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Home » Researchers Found Material That Took Just One Hour To Kill 99.7% Of Staphylococcus Aureus

Researchers Found Material That Took Just One Hour To Kill 99.7% Of Staphylococcus Aureus

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Bacteria
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Although certain bacteria can be helpful, such as eating plastic or turning CO2 into valuable material, we can all agree that the majority of bacteria are harmful to humans. How therefore can we safeguard ourselves from their negative effects?

Killing bacteria quicker and better

According to a Thursday press statement from the institution, a team of researchers at UBC lead by Dr. Amanda Clifford, an assistant professor in the department of materials engineering, have developed a nano-copper coating that kills bacteria more quickly and in greater amounts than current formulations.

It does this by incorporating zinc and nanoscale features that kill bacteria. The nanoscale features are described as “tiny bumps that can kill bacteria by rupturing their cell wall.” Its effects are further enhanced by the presence of zinc, which selectively oxidizes when in contact with copper, helping to kill bacteria faster than pure copper alone.

“Use of our coating could considerably lower the risk of acquiring bacterial infections from high-touch surfaces in healthcare institutions, such as doorknobs and elevator buttons, since it kills bacteria using multiple approaches” said Clifford. It would also cost less to produce because it contains less copper than other coatings already on the market or whole copper parts.

Studies on the substance showed that it killed 99.7% of Staphylococcus aureus—a Gram-positive bacteria frequently responsible for hospital-acquired infections—in just one hour as opposed to two hours for pure copper.

In addition to killing germs more quickly than pure copper, this coating also helps to maintain the effectiveness of antibiotics, said Clifford. We are reducing the rise of antibiotic resistance by utilizing this new formulation to kill pathogens before patients become infected and require antibiotic treatment.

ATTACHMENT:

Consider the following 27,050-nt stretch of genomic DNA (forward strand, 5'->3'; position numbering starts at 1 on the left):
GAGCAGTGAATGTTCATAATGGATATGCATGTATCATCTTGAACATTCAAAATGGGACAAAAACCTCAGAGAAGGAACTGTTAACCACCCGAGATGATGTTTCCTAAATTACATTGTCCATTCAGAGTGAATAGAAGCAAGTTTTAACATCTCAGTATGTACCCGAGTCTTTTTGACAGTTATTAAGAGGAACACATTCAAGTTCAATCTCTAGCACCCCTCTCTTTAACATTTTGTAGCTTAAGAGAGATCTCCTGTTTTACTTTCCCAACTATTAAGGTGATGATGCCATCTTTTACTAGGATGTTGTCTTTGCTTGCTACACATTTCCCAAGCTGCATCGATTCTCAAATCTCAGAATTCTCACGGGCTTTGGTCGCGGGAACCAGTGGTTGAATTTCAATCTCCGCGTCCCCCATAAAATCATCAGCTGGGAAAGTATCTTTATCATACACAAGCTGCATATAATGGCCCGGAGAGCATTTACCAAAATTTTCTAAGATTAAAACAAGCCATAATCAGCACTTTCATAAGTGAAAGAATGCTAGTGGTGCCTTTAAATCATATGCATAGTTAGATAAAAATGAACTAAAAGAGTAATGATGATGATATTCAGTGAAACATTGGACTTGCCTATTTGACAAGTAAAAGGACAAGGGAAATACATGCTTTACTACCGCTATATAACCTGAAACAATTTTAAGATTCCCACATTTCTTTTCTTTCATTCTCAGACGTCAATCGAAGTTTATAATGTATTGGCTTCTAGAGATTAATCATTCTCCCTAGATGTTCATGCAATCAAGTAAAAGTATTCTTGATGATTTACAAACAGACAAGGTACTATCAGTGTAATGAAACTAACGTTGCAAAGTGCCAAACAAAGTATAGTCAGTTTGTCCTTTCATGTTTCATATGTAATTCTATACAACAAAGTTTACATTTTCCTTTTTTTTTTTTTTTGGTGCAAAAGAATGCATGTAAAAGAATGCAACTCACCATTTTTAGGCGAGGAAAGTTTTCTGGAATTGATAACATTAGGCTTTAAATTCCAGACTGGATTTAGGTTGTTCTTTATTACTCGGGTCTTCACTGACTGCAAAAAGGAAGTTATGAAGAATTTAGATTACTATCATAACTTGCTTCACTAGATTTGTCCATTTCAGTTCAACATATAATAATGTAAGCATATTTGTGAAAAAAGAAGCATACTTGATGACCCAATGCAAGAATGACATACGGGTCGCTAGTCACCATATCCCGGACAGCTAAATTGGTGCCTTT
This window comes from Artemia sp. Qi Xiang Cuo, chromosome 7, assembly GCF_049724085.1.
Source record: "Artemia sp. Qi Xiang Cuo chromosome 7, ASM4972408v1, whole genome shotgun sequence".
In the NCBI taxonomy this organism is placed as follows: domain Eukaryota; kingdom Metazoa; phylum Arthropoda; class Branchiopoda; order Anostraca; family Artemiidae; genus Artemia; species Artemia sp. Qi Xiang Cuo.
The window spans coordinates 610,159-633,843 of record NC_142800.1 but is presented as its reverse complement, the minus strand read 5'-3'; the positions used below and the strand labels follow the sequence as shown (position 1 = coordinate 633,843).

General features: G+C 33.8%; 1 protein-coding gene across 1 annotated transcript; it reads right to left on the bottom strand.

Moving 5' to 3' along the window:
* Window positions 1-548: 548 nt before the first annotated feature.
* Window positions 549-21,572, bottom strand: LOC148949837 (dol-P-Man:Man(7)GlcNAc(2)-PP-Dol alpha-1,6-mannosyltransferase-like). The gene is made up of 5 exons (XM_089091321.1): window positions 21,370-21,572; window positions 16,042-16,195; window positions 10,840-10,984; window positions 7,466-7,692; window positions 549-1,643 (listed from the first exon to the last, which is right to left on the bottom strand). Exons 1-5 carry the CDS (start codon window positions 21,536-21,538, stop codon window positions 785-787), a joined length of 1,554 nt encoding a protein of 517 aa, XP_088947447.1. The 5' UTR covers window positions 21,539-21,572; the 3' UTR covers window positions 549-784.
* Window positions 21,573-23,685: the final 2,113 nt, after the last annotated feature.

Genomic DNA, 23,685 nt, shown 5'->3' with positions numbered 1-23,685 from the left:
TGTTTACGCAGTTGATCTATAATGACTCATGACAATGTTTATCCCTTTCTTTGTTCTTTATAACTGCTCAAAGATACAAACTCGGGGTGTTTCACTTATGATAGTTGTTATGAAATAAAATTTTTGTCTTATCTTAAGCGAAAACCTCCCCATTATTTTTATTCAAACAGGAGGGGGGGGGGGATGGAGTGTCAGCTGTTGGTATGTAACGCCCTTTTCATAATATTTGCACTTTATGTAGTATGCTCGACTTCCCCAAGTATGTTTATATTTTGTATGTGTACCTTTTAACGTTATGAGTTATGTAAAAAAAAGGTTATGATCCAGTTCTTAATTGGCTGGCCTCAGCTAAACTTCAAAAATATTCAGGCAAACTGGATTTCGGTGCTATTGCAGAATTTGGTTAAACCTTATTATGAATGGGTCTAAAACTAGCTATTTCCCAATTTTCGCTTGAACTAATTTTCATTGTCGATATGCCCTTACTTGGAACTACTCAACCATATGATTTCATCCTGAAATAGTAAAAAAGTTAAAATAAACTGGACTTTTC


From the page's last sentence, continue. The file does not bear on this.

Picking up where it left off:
Applications abound

The new material could have numerous applications in high-traffic facilities, according to the researchers who have filed a provisional patent for the coating and fabrication method, however, they are presently concentrating on healthcare related environment.

“At the moment, hospitals and other healthcare facilities are the focus of this because these are the places where antibiotic-resistant bacteria, such methicillin-resistant Staphylococcus aureus (MRSA), are an issue. Additionally, we don’t want to be in a situation where we can’t use antibiotics, Clifford said.

The researchers hope that the material can be used against other pathogens, such as viruses, and that their work will eventually be commercialized. If it is approved for mass production, it has the potential to transform how we approach healthcare.

Rather than constantly sanitizing surfaces, we could be confident that these areas are naturally free of bacteria and viruses. This is especially comforting in post-COVID times, though the researchers did not specify whether their invention works on the coronavirus as well.

The study was published in Advanced Materials Interfaces.

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